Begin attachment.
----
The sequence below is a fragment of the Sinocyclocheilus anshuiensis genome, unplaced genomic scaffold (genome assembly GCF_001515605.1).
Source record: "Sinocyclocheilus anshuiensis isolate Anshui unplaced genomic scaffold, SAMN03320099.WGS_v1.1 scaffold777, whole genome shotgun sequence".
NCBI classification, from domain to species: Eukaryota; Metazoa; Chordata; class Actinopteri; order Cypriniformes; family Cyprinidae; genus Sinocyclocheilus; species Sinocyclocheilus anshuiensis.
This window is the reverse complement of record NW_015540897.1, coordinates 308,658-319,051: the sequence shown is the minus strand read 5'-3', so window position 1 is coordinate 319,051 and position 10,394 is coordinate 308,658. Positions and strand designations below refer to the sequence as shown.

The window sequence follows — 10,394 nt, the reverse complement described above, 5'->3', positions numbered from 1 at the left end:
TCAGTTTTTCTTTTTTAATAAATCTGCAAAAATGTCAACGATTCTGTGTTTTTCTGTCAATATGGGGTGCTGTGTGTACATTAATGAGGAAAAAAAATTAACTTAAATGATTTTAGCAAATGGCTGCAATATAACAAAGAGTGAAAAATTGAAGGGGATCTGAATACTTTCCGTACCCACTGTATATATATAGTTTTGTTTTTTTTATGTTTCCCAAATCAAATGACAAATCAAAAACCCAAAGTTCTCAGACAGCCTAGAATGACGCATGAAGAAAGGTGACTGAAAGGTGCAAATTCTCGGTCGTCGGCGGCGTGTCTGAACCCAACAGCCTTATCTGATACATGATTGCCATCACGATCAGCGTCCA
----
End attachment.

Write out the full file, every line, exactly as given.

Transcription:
The sequence below is a fragment of the Sinocyclocheilus anshuiensis genome, unplaced genomic scaffold (genome assembly GCF_001515605.1).
Source record: "Sinocyclocheilus anshuiensis isolate Anshui unplaced genomic scaffold, SAMN03320099.WGS_v1.1 scaffold777, whole genome shotgun sequence".
NCBI classification, from domain to species: Eukaryota; Metazoa; Chordata; class Actinopteri; order Cypriniformes; family Cyprinidae; genus Sinocyclocheilus; species Sinocyclocheilus anshuiensis.
This window is the reverse complement of record NW_015540897.1, coordinates 308,658-319,051: the sequence shown is the minus strand read 5'-3', so window position 1 is coordinate 319,051 and position 10,394 is coordinate 308,658. Positions and strand designations below refer to the sequence as shown.

The window sequence follows — 10,394 nt, the reverse complement described above, 5'->3', positions numbered from 1 at the left end:
TCAGTTTTTCTTTTTTAATAAATCTGCAAAAATGTCAACGATTCTGTGTTTTTCTGTCAATATGGGGTGCTGTGTGTACATTAATGAGGAAAAAAAATTAACTTAAATGATTTTAGCAAATGGCTGCAATATAACAAAGAGTGAAAAATTGAAGGGGATCTGAATACTTTCCGTACCCACTGTATATATATAGTTTTGTTTTTTTTATGTTTCCCAAATCAAATGACAAATCAAAAACCCAAAGTTCTCAGACAGCCTAGAATGACGCATGAAGAAAGGTGACTGAAAGGTGCAAATTCTCGGTCGTCGGCGGCGTGTCTGAACCCAACAGCCTTATCTGATACATGATTGCCATCACGATCAGCGTCCA